Interpreting the Constitution: Stability v. Needs
Joseph L. Daly
January 1, 1986
Capital University Law Review, Vol. 16, p. 203, 1986
When the United States Supreme Court uses the Constitution to decide a case how should the court apply the document? Should the justices look at the Constitution as a stable historical written document and only apply the text as written? What if the text does not speak to the exact situation? Should the court try to discern the intent of the framers of the Constitution and interpret from that intent to the present situation? Suppose the situation the court is trying to resolve does not lend itself to either of these methods of constitutional interpretations. Should the Supreme Court then resolve the situation based on the values explicit and/or implicit in the Constitution? Maybe the needs of society should be considered when interpreting the Constitution in its modern day setting. Should the judges create constitutional law on the basis of contemporary value judgments? One way of framing the issue of constitutional interpretations is to ask: Should constitutional law be viewed as law generating from the text of the Constitution or should it be viewed as the written document elaborated by various Supreme Court decisions? This article attempts to answer these questions focusing on the interpretation problem and interpretivists-originalists or value analysis, while defining and analyzing the Constitution.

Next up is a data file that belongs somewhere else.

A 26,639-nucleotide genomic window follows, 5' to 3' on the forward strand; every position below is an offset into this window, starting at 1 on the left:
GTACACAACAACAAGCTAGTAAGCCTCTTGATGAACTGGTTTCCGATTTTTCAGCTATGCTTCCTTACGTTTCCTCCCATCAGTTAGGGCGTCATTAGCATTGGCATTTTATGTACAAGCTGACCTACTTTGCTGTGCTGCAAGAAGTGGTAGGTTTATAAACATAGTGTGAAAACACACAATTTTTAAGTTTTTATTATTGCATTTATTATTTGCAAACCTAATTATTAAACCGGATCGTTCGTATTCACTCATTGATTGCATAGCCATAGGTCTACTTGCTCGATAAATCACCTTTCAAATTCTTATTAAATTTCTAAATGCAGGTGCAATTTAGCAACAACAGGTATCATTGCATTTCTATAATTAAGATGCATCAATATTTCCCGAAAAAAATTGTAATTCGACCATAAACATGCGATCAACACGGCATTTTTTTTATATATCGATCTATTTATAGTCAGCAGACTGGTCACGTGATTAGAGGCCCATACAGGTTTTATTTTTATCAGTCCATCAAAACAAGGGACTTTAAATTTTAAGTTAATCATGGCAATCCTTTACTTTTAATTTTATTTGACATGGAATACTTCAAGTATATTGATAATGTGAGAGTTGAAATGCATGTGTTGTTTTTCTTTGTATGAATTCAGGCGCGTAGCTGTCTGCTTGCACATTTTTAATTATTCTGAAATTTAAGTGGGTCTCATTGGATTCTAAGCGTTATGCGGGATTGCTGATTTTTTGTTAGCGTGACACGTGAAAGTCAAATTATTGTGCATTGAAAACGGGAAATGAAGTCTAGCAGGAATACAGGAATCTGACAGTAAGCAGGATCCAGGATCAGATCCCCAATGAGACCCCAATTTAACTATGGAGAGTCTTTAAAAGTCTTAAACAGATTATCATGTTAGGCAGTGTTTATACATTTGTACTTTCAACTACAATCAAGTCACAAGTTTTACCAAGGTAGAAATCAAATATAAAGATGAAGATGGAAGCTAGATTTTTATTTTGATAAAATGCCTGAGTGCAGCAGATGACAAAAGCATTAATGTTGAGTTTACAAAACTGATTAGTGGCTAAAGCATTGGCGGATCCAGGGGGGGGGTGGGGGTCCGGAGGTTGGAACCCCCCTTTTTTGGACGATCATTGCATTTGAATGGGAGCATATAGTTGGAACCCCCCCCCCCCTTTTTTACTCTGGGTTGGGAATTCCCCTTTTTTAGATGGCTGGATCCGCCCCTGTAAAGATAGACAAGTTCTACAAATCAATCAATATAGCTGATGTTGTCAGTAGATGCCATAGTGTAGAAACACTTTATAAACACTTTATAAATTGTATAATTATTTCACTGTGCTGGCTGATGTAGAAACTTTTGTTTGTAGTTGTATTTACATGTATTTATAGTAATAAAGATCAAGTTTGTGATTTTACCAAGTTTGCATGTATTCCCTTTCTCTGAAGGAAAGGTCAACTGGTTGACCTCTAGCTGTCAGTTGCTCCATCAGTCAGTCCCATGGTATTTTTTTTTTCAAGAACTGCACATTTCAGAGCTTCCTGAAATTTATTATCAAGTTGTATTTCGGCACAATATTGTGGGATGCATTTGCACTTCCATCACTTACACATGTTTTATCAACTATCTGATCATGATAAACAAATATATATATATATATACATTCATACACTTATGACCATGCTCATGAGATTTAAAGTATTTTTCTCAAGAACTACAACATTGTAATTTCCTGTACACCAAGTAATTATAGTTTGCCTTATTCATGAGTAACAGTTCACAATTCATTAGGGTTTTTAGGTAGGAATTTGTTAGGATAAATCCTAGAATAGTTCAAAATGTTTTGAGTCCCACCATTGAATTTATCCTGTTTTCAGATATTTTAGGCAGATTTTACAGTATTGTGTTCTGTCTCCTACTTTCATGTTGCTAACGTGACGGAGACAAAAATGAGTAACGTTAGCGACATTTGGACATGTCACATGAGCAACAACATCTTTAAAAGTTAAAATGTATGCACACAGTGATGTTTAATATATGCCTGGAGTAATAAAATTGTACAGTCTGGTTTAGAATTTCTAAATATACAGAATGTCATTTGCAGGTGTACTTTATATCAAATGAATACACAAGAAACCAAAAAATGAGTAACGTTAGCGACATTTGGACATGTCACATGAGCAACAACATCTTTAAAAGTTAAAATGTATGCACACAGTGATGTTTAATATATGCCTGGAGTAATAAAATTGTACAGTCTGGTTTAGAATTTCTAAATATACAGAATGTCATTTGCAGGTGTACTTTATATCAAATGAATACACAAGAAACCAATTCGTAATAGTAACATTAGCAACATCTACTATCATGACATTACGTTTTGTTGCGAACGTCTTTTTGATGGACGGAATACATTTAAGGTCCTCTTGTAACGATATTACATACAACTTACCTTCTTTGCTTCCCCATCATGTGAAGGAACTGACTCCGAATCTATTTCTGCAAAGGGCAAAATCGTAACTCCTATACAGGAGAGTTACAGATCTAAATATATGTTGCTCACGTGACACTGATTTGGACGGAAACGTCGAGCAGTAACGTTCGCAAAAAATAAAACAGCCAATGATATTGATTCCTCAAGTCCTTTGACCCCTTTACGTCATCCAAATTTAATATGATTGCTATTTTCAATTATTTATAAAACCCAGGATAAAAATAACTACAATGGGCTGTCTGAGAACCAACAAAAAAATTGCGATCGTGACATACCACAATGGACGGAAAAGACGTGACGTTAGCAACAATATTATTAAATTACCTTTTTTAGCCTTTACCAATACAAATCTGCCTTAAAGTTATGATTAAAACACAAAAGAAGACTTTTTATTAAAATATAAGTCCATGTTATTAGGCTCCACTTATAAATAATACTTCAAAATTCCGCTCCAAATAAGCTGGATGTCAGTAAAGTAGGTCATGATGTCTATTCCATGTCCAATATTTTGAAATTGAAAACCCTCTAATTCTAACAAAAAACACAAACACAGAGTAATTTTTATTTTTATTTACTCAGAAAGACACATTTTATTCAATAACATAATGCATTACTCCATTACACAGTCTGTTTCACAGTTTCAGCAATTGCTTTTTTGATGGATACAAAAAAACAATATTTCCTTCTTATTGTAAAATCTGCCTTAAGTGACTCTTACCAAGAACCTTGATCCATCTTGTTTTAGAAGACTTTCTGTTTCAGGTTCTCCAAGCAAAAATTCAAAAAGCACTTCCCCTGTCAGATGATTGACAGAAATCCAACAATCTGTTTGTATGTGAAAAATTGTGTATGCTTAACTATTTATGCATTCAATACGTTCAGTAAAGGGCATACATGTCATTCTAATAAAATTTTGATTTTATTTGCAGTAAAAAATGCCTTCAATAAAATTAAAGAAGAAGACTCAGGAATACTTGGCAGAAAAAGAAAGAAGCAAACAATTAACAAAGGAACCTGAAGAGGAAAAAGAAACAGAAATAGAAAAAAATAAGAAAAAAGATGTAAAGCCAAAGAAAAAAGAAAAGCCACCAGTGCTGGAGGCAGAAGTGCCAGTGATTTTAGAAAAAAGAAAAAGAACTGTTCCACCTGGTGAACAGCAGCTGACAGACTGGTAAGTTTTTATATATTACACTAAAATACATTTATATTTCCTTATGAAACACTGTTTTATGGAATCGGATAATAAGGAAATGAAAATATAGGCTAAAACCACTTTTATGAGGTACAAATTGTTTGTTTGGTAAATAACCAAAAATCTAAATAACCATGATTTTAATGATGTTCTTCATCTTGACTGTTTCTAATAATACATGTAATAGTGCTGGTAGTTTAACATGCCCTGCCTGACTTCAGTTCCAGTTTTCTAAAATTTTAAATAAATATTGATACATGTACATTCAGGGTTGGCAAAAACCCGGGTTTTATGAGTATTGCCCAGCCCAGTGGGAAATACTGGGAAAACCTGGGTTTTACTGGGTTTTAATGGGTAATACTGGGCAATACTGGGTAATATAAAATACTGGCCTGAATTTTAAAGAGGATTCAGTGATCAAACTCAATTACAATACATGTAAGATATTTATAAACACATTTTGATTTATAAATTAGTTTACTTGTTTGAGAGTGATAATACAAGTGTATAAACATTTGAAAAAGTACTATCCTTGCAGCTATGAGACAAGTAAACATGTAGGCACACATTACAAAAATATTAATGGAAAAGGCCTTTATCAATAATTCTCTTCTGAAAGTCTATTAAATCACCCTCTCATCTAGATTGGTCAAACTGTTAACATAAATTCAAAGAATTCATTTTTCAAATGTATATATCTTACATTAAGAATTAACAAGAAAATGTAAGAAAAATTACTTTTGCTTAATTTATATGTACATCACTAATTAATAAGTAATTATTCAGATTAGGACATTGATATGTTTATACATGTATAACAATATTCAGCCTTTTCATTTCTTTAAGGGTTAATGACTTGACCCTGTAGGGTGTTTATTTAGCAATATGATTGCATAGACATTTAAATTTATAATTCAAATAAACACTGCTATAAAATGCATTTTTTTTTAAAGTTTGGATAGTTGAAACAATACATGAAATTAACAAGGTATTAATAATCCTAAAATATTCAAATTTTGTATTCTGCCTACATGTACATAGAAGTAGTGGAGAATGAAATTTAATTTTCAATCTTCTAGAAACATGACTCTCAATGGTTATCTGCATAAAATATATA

Number of Pages in PDF File: 37
Keywords: Constitution, interpretivists, originalists, value analysisAccepted Paper Series
Date posted: December 1, 2011
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